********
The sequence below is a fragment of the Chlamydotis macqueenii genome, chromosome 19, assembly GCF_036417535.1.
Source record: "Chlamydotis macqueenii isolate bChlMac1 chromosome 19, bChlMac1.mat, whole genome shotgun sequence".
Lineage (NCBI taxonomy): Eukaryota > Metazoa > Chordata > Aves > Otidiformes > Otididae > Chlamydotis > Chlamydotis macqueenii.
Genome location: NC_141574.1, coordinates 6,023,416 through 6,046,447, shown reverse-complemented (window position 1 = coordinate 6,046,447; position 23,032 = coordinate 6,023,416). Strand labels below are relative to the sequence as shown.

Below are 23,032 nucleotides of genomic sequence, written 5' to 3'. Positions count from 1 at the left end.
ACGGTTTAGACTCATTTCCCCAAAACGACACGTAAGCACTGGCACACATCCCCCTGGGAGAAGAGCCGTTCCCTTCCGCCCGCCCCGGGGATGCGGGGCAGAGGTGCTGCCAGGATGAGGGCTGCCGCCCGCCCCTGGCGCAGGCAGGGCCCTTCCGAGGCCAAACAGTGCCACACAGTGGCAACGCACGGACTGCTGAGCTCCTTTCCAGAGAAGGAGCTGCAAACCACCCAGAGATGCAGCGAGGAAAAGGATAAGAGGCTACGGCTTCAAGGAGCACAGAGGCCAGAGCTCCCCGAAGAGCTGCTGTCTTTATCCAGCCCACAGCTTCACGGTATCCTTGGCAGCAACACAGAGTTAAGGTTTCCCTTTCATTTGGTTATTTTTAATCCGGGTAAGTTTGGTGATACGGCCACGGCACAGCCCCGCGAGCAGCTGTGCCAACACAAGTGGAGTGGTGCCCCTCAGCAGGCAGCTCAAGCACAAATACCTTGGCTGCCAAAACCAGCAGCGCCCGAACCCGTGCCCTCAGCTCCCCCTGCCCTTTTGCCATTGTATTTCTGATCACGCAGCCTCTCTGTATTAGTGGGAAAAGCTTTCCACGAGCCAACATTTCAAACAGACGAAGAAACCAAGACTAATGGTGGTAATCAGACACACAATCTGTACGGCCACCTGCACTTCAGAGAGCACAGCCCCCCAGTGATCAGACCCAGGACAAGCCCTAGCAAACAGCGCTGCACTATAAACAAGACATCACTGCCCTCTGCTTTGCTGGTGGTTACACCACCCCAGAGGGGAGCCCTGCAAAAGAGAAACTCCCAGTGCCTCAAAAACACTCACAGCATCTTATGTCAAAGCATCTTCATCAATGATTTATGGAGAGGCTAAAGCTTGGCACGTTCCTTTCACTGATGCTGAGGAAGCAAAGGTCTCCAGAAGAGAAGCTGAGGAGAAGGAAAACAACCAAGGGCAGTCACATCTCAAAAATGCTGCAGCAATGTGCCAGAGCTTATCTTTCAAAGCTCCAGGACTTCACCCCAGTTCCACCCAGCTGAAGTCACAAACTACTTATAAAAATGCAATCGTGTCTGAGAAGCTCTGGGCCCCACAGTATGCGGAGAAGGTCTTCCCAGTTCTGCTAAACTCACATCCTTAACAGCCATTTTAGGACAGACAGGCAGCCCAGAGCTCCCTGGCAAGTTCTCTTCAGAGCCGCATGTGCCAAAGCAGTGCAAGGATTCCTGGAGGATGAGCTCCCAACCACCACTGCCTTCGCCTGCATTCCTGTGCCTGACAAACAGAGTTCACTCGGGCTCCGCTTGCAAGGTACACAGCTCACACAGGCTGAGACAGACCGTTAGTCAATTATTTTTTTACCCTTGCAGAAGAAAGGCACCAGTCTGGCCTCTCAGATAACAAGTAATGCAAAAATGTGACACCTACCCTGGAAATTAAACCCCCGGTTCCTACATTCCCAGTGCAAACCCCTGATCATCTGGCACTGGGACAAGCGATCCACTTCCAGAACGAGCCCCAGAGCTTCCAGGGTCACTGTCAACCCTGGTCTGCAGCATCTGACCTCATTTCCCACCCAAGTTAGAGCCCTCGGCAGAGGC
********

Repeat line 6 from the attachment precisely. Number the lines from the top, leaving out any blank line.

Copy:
ACGGTTTAGACTCATTTCCCCAAAACGACACGTAAGCACTGGCACACATCCCCCTGGGAGAAGAGCCGTTCCCTTCCGCCCGCCCCGGGGATGCGGGGCAGAGGTGCTGCCAGGATGAGGGCTGCCGCCCGCCCCTGGCGCAGGCAGGGCCCTTCCGAGGCCAAACAGTGCCACACAGTGGCAACGCACGGACTGCTGAGCTCCTTTCCAGAGAAGGAGCTGCAAACCACCCAGAGATGCAGCGAGGAAAAGGATAAGAGGCTACGGCTTCAAGGAGCACAGAGGCCAGAGCTCCCCGAAGAGCTGCTGTCTTTATCCAGCCCACAGCTTCACGGTATCCTTGGCAGCAACACAGAGTTAAGGTTTCCCTTTCATTTGGTTATTTTTAATCCGGGTAAGTTTGGTGATACGGCCACGGCACAGCCCCGCGAGCAGCTGTGCCAACACAAGTGGAGTGGTGCCCCTCAGCAGGCAGCTCAAGCACAAATACCTTGGCTGCCAAAACCAGCAGCGCCCGAACCCGTGCCCTCAGCTCCCCCTGCCCTTTTGCCATTGTATTTCTGATCACGCAGCCTCTCTGTATTAGTGGGAAAAGCTTTCCACGAGCCAACATTTCAAACAGACGAAGAAACCAAGACTAATGGTGGTAATCAGACACACAATCTGTACGGCCACCTGCACTTCAGAGAGCACAGCCCCCCAGTGATCAGACCCAGGACAAGCCCTAGCAAACAGCGCTGCACTATAAACAAGACATCACTGCCCTCTGCTTTGCTGGTGGTTACACCACCCCAGAGGGGAGCCCTGCAAAAGAGAAACTCCCAGTGCCTCAAAAACACTCACAGCATCTTATGTCAAAGCATCTTCATCAATGATTTATGGAGAGGCTAAAGCTTGGCACGTTCCTTTCACTGATGCTGAGGAAGCAAAGGTCTCCAGAAGAGAAGCTGAGGAGAAGGAAAACAACCAAGGGCAGTCACATCTCAAAAATGCTGCAGCAATGTGCCAGAGCTTATCTTTCAAAGCTCCAGGACTTCACCCCAGTTCCACCCAGCTGAAGTCACAAACTACTTATAAAAATGCAATCGTGTCTGAGAAGCTCTGGGCCCCACAGTATGCGGAGAAGGTCTTCCCAGTTCTGCTAAACTCACATCCTTAACAGCCATTTTAGGACAGACAGGCAGCCCAGAGCTCCCTGGCAAGTTCTCTTCAGAGCCGCATGTGCCAAAGCAGTGCAAGGATTCCTGGAGGATGAGCTCCCAACCACCACTGCCTTCGCCTGCATTCCTGTGCCTGACAAACAGAGTTCACTCGGGCTCCGCTTGCAAGGTACACAGCTCACACAGGCTGAGACAGACCGTTAGTCAATTATTTTTTTACCCTTGCAGAAGAAAGGCACCAGTCTGGCCTCTCAGATAACAAGTAATGCAAAAATGTGACACCTACCCTGGAAATTAAACCCCCGGTTCCTACATTCCCAGTGCAAACCCCTGATCATCTGGCACTGGGACAAGCGATCCACTTCCAGAACGAGCCCCAGAGCTTCCAGGGTCACTGTCAACCCTGGTCTGCAGCATCTGACCTCATTTCCCACCCAAGTTAGAGCCCTCGGCAGAGGC